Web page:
“I just moved on.” – Museum translations

Tony Parr, the Netherlands

Museum translations are not just a fascinating sub-genre in the translation market; they are also very public translations that are on view in high-profile locations. Some of them are very good, but others come with prominent quality issues. These may well be the result of budget problems (perhaps prompting museums to use low-cost agencies or DIY solutions) or simply of translators taking a far too mechanical approach to their work. In other words, poor translation may be the result of a poor translator, of a translator not being sufficiently aware of the needs of the target audience, of what might be termed ‘translator’s privilege’, or simply of overly mechanical (that is, unthinking) translation.

But what does the target audience – museum visitors themselves – think about the quality of the translations with which they are presented? A mini-research project that involved observing and talking to visitors at two Dutch museums generated a number of fascinating findings that will be presented during this talk. A subsequent discussion with a museum educator produced a conclusion that serves as a neat pointer for translators wondering how they can win the battle with translation machines.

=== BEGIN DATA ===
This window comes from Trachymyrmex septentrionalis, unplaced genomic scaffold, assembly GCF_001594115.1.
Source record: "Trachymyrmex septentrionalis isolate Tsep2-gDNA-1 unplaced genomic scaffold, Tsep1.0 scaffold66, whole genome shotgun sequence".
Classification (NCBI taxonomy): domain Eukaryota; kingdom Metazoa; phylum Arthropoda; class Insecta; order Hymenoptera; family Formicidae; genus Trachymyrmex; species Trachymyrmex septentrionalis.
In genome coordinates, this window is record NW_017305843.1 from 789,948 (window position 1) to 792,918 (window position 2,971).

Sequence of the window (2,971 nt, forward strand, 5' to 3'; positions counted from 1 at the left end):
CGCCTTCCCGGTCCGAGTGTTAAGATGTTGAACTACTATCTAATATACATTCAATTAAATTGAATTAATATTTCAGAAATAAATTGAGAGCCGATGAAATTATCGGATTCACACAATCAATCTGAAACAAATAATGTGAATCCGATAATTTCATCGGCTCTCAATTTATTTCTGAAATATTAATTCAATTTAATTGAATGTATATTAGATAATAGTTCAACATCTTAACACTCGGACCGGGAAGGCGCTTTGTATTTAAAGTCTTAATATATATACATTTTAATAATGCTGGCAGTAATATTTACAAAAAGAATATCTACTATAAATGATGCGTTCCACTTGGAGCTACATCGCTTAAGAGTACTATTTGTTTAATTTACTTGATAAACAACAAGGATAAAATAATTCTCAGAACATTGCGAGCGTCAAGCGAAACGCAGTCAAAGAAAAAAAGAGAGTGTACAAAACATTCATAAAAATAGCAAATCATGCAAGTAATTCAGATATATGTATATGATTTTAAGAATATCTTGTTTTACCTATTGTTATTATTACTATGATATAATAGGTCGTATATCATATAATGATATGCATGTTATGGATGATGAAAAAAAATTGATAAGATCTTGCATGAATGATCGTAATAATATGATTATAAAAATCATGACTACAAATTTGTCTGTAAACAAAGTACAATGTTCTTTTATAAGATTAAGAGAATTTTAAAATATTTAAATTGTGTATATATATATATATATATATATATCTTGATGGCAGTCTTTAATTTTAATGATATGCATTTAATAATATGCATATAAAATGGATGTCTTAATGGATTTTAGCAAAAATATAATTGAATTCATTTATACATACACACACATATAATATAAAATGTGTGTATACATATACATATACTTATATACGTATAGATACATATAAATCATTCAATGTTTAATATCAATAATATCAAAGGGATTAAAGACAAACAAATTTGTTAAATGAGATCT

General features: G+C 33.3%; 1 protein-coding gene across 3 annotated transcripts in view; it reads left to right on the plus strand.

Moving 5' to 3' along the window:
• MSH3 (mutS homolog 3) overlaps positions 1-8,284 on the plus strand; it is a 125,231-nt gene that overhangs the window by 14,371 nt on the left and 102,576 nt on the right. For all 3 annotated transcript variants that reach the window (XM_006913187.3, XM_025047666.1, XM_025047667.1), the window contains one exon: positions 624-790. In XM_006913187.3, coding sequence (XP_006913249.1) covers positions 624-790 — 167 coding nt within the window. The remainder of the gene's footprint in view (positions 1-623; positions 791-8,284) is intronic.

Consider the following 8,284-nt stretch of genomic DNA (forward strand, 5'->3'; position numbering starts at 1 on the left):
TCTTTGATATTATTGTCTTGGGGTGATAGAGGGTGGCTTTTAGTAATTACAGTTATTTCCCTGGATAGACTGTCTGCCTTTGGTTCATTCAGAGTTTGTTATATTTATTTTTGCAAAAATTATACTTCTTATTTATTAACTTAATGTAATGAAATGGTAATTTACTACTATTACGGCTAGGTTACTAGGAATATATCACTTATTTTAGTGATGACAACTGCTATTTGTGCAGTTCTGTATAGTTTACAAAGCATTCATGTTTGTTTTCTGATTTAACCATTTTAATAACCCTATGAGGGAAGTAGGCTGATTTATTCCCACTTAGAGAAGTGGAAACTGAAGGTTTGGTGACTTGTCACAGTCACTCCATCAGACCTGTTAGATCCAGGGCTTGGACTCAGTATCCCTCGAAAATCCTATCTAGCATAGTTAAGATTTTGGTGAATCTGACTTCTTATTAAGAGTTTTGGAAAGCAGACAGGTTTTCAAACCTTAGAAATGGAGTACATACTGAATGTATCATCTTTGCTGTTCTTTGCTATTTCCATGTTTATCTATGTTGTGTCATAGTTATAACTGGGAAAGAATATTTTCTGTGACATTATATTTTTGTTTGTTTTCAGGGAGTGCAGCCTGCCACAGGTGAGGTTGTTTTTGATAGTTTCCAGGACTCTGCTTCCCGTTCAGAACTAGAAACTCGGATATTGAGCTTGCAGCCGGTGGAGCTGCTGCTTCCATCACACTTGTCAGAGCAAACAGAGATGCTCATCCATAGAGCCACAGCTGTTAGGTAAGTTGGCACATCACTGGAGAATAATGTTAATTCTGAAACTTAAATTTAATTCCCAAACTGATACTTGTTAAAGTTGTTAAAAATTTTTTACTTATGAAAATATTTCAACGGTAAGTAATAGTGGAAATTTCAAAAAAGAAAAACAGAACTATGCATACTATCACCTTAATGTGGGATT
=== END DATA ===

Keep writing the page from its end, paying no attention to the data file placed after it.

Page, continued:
About the presenter

Tony Parr

Tony Parr is a professional business translator (from Dutch and also French to English), language editor and translator trainer. After graduating in Dutch and French at Cambridge University, he gained extensive experience as both a freelance and a staff translator and as a teacher of translation, principally at the Dutch National College of Translation in Maastricht. Tony is the co-author of Handboek voor de Vertaler Nederlands–Engels, first published in 1995 and now available from Intertaal. Operating under the name of Teamwork, he and Marcel Lemmens have organized workshops and conferences for language professionals in the Netherlands since 1993.

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